Riparian Ecosystem Painting for Aztec Ruins National Monument

Click this and it should enlarge. Too big for small screens.

I’m painting some other installations for Aztec Ruins National Monument, a World Heritage Site in New Mexico, but this additional image just received funding to proceed – and I like how it’s looking and wanted to share. Aztec Ruins is in the town of Aztec, NM and straddles the Animas River, life blood of this green little valley. People 1000 years ago also thought this was a good place to live, so they build a massive pueblo with upwards of 500 room! The rooms are still here, the Indians not so much.

Here’s the Animas with cottonwoods and willows I used for reference in the sketch.  Amazingly, almost the entire original ecosystem is still in place, more than I can say for most places. Several additions such as saltcedar are here now, but they’re not goofing things up like so many other western desert rivers.

Here is a small section of the park with trails through the ruins. The river is just a few hundred yards south. I could really see how the river directed what went on here. The pueblo is close to it, but not close enough for flooding. When I asked the Chief of Interpretation how much land would have been dedicated to farming, he said “all of it, every inch”.  The people lived here on top of each other so as to not ruin their the very land feeding them. That’s NOT the way it is today!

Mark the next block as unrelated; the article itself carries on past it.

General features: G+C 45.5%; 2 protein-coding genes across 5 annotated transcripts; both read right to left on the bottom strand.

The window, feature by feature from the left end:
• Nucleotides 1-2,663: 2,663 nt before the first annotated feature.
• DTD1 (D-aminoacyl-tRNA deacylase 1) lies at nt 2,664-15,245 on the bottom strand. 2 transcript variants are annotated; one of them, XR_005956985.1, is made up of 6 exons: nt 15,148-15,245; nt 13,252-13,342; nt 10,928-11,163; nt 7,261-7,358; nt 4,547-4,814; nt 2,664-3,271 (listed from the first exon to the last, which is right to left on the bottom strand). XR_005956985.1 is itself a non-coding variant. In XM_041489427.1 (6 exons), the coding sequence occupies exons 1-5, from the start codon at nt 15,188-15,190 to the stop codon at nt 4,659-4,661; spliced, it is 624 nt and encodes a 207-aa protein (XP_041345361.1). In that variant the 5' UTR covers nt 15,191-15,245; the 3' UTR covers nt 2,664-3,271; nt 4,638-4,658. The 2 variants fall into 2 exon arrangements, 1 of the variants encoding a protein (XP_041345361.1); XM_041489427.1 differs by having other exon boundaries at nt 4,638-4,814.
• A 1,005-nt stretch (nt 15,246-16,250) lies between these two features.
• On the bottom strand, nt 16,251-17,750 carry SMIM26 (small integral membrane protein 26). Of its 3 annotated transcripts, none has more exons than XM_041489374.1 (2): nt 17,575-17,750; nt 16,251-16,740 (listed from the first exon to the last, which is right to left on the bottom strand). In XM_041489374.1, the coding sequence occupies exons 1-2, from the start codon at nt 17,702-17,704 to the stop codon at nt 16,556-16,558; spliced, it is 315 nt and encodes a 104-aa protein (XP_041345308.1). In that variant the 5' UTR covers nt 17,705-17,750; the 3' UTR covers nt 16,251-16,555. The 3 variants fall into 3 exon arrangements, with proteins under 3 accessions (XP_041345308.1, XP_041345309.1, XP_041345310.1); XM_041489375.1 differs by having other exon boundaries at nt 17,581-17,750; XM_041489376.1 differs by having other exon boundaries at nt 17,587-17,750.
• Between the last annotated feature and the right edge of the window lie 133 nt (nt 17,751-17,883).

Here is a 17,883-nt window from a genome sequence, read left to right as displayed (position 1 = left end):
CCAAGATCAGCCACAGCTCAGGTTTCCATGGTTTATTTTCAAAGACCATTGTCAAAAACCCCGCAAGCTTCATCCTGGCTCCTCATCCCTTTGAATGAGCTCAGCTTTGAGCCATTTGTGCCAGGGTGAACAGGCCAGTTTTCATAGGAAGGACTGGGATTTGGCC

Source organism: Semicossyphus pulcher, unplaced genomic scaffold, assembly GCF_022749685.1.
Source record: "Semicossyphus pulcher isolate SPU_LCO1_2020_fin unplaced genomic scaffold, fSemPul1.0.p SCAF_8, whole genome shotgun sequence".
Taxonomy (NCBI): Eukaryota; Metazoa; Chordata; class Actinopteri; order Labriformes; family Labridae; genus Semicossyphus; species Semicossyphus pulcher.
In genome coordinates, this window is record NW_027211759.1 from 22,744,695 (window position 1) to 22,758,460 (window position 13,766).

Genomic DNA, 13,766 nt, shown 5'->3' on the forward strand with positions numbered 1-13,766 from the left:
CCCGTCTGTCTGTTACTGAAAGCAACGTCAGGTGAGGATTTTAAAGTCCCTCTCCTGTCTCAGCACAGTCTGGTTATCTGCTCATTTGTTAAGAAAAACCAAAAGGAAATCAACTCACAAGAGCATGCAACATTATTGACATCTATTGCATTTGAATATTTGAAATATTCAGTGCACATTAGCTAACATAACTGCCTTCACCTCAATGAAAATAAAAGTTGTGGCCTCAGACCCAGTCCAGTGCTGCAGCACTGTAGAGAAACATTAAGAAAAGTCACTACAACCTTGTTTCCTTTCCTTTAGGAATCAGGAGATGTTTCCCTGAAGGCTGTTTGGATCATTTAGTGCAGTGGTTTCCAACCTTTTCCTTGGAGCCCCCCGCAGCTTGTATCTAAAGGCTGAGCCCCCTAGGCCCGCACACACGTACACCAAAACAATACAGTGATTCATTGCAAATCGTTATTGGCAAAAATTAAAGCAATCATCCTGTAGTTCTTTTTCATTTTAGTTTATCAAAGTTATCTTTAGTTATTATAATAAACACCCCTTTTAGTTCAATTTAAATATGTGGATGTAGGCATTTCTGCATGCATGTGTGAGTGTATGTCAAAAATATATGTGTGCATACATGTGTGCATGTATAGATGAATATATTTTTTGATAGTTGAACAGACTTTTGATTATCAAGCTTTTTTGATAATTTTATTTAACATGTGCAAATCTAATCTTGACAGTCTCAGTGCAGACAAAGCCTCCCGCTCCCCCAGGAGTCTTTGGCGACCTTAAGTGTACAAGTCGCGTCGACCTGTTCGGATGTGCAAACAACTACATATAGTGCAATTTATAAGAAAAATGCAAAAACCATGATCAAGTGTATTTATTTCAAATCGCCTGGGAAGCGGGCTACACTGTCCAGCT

They have a giant kiva that was restored many years ago, over 50 feet in diameter. I thought these big kivas were used mainly for religious events, but it was more, a communal place to hang out in winter or blisteringly hot summer days. My site visit highlight was a guided tour into a closed section of pueblo off-limits to visitors and not restored at all. Absolutely fascinating to see how these places looked before they were ‘cleaned up.’

Give me a project in a new park and I’m a happy painter! And if you, too, think our heritage is important, resist, I SAID RESIST ANY ATTEMPT to reduce or revoke national park designations. This is not who we are!

Thanks for reading this week.
Larry Eifert

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